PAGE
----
Sunday, October 02, 2016

Pope in Georgia: Differences between Christians must be remedied

Christian hope " gives us the incentive to believe that differences can be healed and obstacles removed; it invites us never to miss opportunities for encounter and dialogue, and to protect and together improve what already exists".  

Pope Francis’ last speech in Georgia was purely ecumenical. 

Tomorrow morning, in fact, Francis will take off from Tbilisi to Azerbaijan for the second and final stage of this visit in the Caucasus.
 
Late this afternoon Pope Francis visited Svetitskhoveli Patriarchal Cathedral, the spiritual center of the Georgian Orthodox Church, in which according to tradition is preserved the robe of Jesus. Francis was welcomed by Patriarch Ilia II, who renewed his words of affection and esteem, but who did not go to Mass celebrated by the Pope this morning. 

Similarly, other members of a church considered intransigent which would not even participate in the pan-Orthodox council, but is present in the Orthodox-Catholic Joint Commission, did not attend. In the important meeting held last month in Chieti, dedicated to the delicate issue of the exercise of primacy and collegiality in the Church before the great schism of the East, however, the Georgian delegation was the only one to express reservations about some points and have wanted that its dissent be  expressed in the document, when it will be published.

This is the backdrop to Francis’s words that invite people to historicize differences and discord, and to have "Christian hope". " At the end of my pilgrimage to Georgia, I thank God for the opportunity to spend prayerful time in this holy temple.  I wish to express my heartfelt gratitude for the welcome I have received, for your moving witness of faith, for the goodness of the Georgian people.  Your Holiness, the words of the psalmist come to mind: “Behold how good and pleasant it is when brothers dwell in unity!  It is like the precious oil upon the head” (Ps 133:1-2).  Dear Brother, the Lord has granted us the joy of meeting one another and of exchanging a holy kiss; may he pour out upon us the fragrant balm of concord and bestow his abundant blessings upon our path, and on the path of this beloved people ".

" The Christian message – as this holy place recalls – has for centuries been the pillar of Georgian identity: it has given stability through so many upheavals, even when, sadly not infrequently, the fate of the nation was bitterly left to fend for itself.   But the Lord never abandoned the beloved land of Georgia, because he is “faithful in all his words and loving in all his deeds; he upholds all who are falling and raises up all who are bowed down” (Ps 145:13-14).

                The Lord’s tender and compassionate closeness is especially represented here in the sign of the sacred tunic.  The mystery of the tunic, “without seam, woven from top to bottom” (Jn 19:23), has attracted the attention of Christians from the beginning.  One of the early Church Fathers, Saint Cyprian of Carthage, declared that in the undivided tunic of Jesus there appears that “bond of concord inseparably cohering”, that “unity which comes from above, that is, from heaven and from the Father, which could not be definitively rent” (De Catholicae Ecclesiae Unitate, 7: SCh 1 [2006], 193).  The holy tunic, a mystery of unity, exhorts us to feel deep pain over the historical divisions which have arisen among Christians: these are the true and real lacerations that wound the Lord’s flesh.  At the same time, however, “that unity which comes from above”, the love of Christ which has brought us together, giving us not only his garment but his very body, urge us to not give up but rather to offer ourselves as he did (cf. Rom 12:1): they urge us to sincere charity and to mutual understanding, to bind up wounds, with a spirit of pure Christian fraternity.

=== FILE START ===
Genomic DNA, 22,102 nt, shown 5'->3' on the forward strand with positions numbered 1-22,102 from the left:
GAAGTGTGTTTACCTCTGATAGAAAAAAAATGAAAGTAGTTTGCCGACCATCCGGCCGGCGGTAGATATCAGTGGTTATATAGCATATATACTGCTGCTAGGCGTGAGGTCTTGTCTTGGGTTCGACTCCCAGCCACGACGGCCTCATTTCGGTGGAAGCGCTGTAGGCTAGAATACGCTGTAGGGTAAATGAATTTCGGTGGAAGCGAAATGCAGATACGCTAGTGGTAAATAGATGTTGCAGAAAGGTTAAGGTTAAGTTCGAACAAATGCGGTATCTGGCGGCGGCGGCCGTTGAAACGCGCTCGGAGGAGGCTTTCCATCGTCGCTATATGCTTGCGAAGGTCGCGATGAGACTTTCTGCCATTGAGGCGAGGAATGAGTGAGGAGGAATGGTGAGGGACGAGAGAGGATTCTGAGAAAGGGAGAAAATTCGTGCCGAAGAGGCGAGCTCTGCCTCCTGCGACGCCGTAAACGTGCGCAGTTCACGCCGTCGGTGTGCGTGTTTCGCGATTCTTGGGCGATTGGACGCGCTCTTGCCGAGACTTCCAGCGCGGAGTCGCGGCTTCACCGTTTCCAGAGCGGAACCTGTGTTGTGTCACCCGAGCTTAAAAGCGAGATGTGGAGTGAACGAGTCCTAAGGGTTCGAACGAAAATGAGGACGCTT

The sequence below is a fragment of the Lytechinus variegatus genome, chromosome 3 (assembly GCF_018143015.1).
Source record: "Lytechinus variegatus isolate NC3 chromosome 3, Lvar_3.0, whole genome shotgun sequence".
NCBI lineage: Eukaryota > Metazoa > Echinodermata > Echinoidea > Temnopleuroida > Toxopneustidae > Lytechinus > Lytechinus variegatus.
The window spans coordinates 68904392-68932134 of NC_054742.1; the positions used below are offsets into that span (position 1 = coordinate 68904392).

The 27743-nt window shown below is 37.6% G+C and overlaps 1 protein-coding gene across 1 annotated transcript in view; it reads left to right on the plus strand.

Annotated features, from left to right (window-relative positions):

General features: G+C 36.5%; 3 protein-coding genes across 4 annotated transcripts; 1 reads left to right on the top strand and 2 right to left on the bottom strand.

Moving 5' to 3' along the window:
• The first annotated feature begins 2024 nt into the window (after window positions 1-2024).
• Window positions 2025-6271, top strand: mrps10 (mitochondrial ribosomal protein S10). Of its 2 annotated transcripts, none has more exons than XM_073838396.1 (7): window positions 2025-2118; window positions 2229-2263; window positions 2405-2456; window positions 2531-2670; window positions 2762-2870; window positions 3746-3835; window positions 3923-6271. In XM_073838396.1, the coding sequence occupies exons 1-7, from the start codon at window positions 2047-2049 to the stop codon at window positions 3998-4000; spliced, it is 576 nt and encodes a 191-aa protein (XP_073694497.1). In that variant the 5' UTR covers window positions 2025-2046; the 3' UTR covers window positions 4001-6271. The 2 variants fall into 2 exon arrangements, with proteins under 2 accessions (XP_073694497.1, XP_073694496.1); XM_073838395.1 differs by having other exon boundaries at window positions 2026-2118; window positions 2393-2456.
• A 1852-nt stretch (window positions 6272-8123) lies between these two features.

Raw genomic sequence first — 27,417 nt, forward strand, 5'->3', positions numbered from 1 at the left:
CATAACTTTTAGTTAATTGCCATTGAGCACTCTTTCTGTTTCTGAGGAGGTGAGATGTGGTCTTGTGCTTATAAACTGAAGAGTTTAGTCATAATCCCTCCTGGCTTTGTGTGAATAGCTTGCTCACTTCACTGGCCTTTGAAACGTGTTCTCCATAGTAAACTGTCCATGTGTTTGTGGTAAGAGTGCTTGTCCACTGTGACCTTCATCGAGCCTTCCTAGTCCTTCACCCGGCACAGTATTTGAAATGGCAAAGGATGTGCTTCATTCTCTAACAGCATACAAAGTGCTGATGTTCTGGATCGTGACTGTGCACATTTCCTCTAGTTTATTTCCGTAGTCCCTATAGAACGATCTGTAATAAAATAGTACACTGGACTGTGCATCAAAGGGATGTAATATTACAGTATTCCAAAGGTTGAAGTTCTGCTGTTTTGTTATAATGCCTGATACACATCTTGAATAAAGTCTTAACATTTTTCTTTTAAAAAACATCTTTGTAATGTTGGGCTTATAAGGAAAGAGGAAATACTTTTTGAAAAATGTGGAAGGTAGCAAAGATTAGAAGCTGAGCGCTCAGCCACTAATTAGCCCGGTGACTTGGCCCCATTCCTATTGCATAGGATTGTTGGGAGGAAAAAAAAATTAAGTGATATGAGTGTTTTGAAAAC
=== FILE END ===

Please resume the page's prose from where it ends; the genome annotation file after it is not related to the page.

Naturally, all this requires patience nurtured through trusting others and through humility, without fear and discouragement, but rather rejoicing in the certainty which Christian hope allows us to enjoy.  This gives us the incentive to believe that differences can be healed and obstacles removed; it invites us never to miss opportunities for encounter and dialogue, and to protect and together improve what already exists.  I am thinking, for example, of the current dialogue of the International Joint Commission and other propitious occasions for exchange”.

" I sincerely assure you of my prayers, so that the Lord, who makes all things new (cf. Rev 21:5), through the intercession of the Holy Brothers and Apostles Peter and Andrew, of the Martyrs and of all the Saints, may deepen the love between all believers in Christ and the enlightened pursuit of everything which brings us together, reconciles us and unites us.  May fraternity and cooperation increase at every level!  And may prayer and love make us ever more receptive to the Lord’s ardent desire, so that everyone who believes in Him, through the preaching of the Apostles, will “be one” (cf. Jn 17:20-21)".

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